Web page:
Last Update: 10/16/19
As we all know, Florida had been hit hard by the U.S. Housing Crisis. There were lots of Florida homeowners fighting against losing their home to foreclosure – and many of them considered a short sale of their home. Short sales can be great for both homeowners and lenders, if the banks are ready to negotiate (unfortunately, many aren’t).
However, short sales are notorious for being fraudulent.
We’ve already discussed how banks have found ways to commit fraud through short sale home transactions. For details, read our article, “Are Big Banks Committing Short Sale Fraud?” and the links referenced there.
Different Kinds of Short Sale Fraud
However, there’s another side to short sale fraud. Just like the old adage, there’s more than one way to skin a cat, there’s more than one way to commit short sale fraud and the banks aren’t the only ones doing it.
1. Homeowners. Here, the Average Joe homeowner is facing foreclosure and decides to get a pal to buy the home through a short sale and then quitclaim the home back to Average Joe. It’s a twist on the legal short sale scenario, where Average Joe would advertise his home for sale, and once an independent third party buyer was found, then the lender would agree to the sale even though the sales price is less than the remaining amount on the note (there’s a deficiency).
Sure, at the closing table, Average Joe and his buyer (either his pal or the independent third party buyer) will sign bank prepared documents in which the parties attest to the fact that everything is on the up and up, that the buyer is buying the home for their own purposes, and with the seller, in some instances, acknowledging that there is still an amount left on the note.
The short sale fraud takes place at the moment those documents are signed. Those documents are a representation to the bank that that the transaction is an arms-length transaction between the buyer and seller, meaning a deal between unrelated parties and not for the purpose of defrauding the bank, when in fact Average Joe and his pal are really in a silent agreement to get the home back to Joe. The bank doesn’t want Joe to do this, and they’ll sue him for fraud if they find out.
2. Realtor Flopping / Buyer Flipping. Another short sale fraud: realtor scams, called “flopping.” Here, realtors have several bids on the home that’s up for a short sale, but the real estate agent doesn’t share all of that information. Instead, the realtor hides the higher offers and reveals only the lower ones, so the short sale goes through at a lower price. Then, the buyer – who just got a good deal in the short sale – is free to sell that home again (it’s calling flipping it, and this can even happen the very same day that the short sale closed), and get a nice, quick profit for himself and the realtor, too.
Federal Government Fights Short Sale Fraud: Freddie Mac Affidavits
Freddie Mac imposed its own set of documents for the closing table to fight short sale fraud. In an effort to ensure that Freddie Mac guaranteed mortgages involved in short sales are all short sales that are arms-length transactions, Freddie Mac requires everyone involved to sign a sworn affidavit which will include an understanding that they will be liable under federal law for any misrepresentations about that short sale, whether or not it’s intentional or just a mistake.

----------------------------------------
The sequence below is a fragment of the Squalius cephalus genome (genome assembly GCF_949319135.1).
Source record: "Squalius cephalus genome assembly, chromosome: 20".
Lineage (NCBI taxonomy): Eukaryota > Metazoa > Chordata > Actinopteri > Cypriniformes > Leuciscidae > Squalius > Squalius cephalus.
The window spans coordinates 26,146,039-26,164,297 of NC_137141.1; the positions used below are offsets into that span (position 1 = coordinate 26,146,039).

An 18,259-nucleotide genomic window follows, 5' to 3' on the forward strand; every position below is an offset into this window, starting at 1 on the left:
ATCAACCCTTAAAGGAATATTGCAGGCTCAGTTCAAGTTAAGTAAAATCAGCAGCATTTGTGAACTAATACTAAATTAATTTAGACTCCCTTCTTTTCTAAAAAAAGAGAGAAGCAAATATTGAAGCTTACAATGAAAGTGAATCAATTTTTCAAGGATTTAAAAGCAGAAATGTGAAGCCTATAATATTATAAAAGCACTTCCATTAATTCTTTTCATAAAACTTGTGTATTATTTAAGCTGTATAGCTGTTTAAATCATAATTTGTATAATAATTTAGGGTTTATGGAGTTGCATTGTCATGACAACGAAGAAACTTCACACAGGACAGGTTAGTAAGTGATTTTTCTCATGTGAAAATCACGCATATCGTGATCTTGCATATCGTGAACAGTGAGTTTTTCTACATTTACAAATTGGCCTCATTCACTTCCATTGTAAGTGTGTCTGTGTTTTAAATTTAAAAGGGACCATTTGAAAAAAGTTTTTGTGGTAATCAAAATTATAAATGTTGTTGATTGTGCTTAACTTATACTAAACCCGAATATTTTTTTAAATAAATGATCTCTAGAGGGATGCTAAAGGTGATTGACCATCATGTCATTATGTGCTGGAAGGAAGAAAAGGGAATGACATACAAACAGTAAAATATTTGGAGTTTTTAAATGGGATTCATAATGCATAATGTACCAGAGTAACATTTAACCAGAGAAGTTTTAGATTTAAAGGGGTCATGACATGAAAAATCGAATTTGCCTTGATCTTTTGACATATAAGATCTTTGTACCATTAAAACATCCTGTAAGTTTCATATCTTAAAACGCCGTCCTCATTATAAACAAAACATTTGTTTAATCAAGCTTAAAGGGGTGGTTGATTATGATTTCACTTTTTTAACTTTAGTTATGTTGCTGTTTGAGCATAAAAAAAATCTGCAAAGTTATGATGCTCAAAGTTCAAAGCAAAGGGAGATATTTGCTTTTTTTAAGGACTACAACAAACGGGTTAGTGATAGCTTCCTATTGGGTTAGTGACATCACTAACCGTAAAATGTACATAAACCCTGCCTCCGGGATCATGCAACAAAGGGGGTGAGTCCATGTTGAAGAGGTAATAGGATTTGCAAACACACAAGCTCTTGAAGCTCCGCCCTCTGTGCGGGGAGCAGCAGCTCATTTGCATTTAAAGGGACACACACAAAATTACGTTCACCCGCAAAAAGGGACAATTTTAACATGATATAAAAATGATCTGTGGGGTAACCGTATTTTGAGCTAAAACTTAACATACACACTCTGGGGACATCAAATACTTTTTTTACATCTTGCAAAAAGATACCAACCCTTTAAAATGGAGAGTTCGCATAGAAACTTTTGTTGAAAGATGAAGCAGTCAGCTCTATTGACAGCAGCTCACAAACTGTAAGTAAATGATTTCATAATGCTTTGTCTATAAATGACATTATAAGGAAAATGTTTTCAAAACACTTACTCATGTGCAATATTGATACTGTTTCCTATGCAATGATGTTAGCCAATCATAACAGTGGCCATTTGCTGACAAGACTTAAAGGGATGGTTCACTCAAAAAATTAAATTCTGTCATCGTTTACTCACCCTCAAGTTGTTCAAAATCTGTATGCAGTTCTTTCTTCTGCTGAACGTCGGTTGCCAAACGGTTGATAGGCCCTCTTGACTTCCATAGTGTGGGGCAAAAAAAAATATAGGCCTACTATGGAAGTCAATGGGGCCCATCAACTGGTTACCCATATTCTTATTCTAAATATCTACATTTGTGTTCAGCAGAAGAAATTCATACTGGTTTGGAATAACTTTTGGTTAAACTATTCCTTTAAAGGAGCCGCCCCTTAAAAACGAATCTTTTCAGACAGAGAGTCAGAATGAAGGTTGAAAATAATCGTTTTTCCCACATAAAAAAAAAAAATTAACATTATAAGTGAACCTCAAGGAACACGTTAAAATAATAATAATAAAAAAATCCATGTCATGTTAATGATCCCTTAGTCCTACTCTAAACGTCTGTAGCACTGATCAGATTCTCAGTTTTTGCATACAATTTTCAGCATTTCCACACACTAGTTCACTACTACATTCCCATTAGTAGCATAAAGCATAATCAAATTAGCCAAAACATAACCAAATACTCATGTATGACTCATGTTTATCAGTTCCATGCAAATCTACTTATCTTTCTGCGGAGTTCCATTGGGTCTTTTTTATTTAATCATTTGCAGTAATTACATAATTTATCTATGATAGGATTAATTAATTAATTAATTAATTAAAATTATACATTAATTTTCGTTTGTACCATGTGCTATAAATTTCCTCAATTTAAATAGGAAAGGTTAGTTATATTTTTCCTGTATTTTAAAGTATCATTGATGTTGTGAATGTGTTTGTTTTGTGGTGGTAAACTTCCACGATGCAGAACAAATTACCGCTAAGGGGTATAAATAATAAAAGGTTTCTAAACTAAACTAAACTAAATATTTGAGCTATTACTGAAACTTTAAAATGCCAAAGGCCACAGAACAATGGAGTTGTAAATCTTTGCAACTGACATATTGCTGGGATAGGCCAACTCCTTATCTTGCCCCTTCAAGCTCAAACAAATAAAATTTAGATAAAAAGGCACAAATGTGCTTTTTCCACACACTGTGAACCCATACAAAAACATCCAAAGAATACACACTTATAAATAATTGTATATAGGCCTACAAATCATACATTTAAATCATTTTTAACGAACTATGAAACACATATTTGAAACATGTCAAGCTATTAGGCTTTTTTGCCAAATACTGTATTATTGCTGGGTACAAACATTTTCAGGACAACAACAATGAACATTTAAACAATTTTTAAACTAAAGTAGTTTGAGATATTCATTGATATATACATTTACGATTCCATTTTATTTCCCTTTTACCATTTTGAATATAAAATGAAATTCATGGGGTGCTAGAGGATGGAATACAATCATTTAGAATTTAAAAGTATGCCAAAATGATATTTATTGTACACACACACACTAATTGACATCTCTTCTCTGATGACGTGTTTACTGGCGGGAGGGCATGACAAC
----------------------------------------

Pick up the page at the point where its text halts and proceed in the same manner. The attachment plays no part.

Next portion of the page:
The new affidavits started being used on January 1, 2012.
Should you Short Sale Your Florida Home to Avoid Foreclosure?
Given all of the fraud by big banks and others, should you get involved in a short sale? Sure. Short sales can be great deals for buyers; an answered prayer for sellers; and a workable solution for banks.
The key is to be knowledgeable about the real estate transaction in all its details, from inspections to financing to title and closing. Seek out the guidance from an experienced Florida real estate attorney. A short sale can be smart, you just need to be savvy, patient and honest. From our website:
Short Sales are a viable alternative to foreclosure. The fundamental concept is that you owe more than your home is worth and are unable to maintain the mortgage payments. Essentially, you are asking the bank to agree to accept an amount short of the balance due, which in turn makes it possible for you to sell the home to a new owner who is only willing to pay the current value of the home. Remember though, the banks are not reducing the loan balance, they are accepting less than the balance owed in return for allowing the home to be sold. Therefore, it is important that you carefully review your short sale approval letter to make sure the lender has waived its deficiency rights against you. Otherwise, the bank can still sue you on the unpaid balance of the note.
Do you have questions or comments? Then please feel free to chat with Larry at firstname.lastname@example.org, sending an email through this website, or calling him at (954) 458-8655.
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